Millennials are just 30 percent of New Hampshire adults, compared to 40 percent who are Baby Boomers.
Over the next five to 10 years, that deficit of younger first-time home buyers is likely to be a serious drag on home sales. But even if there were enough young first-time home buyers, too many young adults in New Hampshire already have a heavy mortgage without a home, in the form of the nation’s highest student loan amounts.
The relationship between home sales, home prices and the cost of a state college education may not be obvious. But unless more young adults here can get a college education without taking on so much debt, more of them will have to leave for states where they can earn more and not have to pay so much for a place to live.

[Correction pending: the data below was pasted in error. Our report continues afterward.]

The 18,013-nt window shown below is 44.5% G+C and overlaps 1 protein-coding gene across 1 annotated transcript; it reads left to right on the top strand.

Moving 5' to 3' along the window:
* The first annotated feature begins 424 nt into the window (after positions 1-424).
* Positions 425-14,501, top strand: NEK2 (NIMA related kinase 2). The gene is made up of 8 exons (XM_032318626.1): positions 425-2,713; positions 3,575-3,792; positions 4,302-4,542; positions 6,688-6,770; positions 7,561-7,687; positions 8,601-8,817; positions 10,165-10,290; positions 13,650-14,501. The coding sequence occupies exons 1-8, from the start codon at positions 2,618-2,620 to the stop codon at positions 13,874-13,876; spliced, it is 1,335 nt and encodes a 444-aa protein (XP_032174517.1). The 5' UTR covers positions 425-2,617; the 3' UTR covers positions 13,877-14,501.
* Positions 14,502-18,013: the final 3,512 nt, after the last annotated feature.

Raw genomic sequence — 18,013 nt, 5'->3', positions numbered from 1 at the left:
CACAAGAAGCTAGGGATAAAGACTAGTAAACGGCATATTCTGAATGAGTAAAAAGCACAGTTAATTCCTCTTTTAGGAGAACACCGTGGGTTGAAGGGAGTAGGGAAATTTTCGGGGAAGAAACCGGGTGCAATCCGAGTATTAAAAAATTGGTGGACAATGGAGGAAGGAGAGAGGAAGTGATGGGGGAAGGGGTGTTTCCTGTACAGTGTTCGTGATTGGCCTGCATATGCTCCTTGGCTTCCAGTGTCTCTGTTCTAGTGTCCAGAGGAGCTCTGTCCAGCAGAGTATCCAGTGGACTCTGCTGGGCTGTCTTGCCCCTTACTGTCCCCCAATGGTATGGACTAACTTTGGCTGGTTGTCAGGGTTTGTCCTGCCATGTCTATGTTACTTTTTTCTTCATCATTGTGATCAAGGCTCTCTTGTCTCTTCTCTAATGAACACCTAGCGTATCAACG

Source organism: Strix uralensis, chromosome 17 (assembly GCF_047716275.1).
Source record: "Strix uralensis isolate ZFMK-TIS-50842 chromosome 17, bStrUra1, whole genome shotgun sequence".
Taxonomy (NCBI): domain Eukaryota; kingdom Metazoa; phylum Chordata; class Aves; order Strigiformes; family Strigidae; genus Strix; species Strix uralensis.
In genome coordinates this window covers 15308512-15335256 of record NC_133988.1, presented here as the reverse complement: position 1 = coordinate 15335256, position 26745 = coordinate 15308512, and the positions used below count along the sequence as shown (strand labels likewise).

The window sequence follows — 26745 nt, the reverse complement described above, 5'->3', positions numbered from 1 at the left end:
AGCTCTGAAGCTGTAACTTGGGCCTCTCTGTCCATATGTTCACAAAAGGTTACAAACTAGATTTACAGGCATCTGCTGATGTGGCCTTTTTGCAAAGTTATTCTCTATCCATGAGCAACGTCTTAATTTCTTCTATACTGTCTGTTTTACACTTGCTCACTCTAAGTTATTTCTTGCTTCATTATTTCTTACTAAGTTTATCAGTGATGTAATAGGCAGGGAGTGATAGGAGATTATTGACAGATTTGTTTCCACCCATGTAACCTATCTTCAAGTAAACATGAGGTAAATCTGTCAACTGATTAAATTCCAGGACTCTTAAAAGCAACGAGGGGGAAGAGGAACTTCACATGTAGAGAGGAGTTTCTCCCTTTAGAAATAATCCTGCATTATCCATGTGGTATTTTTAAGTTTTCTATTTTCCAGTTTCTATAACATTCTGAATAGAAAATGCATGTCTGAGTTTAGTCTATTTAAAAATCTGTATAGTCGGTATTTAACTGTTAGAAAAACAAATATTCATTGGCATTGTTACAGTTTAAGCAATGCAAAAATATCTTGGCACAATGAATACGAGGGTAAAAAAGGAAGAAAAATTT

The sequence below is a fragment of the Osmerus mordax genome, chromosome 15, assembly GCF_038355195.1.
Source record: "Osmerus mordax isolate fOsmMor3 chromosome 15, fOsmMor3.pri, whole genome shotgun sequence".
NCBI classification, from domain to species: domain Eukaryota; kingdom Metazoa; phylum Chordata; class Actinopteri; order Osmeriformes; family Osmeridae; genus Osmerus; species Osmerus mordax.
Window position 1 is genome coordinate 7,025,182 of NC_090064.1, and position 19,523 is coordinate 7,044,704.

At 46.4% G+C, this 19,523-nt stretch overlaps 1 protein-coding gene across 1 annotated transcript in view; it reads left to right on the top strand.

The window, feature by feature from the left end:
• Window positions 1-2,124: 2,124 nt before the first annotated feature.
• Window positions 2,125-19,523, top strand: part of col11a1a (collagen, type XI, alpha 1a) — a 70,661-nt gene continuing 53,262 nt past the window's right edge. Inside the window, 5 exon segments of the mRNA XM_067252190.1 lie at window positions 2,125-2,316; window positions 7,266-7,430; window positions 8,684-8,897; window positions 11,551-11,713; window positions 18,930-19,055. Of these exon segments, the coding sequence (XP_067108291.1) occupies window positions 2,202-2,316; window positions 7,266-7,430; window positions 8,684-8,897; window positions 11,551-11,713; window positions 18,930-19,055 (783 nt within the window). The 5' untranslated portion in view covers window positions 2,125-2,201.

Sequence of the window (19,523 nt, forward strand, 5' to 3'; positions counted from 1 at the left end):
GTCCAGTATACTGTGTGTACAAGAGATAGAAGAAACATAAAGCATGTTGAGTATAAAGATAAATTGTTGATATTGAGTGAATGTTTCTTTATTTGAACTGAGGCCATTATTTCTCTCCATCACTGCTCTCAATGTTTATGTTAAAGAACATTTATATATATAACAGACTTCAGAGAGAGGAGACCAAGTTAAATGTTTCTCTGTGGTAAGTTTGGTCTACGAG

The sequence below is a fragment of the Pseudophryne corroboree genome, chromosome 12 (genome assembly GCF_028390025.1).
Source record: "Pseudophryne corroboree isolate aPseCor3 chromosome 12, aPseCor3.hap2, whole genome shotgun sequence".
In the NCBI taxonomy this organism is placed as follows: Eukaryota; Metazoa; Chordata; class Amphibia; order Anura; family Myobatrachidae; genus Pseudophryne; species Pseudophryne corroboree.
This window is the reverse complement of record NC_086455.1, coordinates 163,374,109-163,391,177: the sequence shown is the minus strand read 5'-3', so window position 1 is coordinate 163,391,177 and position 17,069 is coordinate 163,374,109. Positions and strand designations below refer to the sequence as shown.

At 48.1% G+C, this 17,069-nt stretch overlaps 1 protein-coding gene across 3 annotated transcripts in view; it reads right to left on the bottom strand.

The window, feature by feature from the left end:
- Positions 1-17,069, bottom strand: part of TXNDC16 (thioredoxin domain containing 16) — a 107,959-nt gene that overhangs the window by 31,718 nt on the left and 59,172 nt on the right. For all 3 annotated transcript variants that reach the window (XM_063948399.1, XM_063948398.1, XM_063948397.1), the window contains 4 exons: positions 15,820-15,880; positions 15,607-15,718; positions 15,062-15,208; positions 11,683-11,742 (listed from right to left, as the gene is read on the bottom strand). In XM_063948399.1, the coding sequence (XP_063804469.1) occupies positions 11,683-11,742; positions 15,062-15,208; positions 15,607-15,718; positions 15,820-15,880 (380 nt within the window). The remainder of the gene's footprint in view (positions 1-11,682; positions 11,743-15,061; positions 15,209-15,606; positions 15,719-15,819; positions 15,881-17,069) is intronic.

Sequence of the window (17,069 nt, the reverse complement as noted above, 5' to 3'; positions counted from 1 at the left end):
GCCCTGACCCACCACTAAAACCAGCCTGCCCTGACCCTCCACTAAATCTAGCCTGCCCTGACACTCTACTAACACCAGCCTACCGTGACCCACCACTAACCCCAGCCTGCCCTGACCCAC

In any case, there will probably be a larger than normal number of homes for sale in our state over the next five years, as some Baby Boomers reach retirement age and maybe want to sell their home. But with so many fewer Millennials here, there may not be enough home buyers to match the number of Baby Boomer home sellers.
Perhaps the most important thing New Hampshire REALTORS can do over the next five years is to prevail upon our state university system to find a way to greatly lower tuition for those students who want to stay here and work here. Young people, whether they are college graduates or not, are not a problem, they are our future.
Instead of just watching young adults leave our state, perhaps we should be trying harder to get them to stay. One way to do that might be to offer them the same kind of higher density affordable housing that is often provided for anyone over age 55.
The bottom line is that despite the substantial New Hampshire advantages, the next five years may present REALTORS with challenges different enough to require new ways of thinking about where future home buyers and home sellers will come from and who they will be.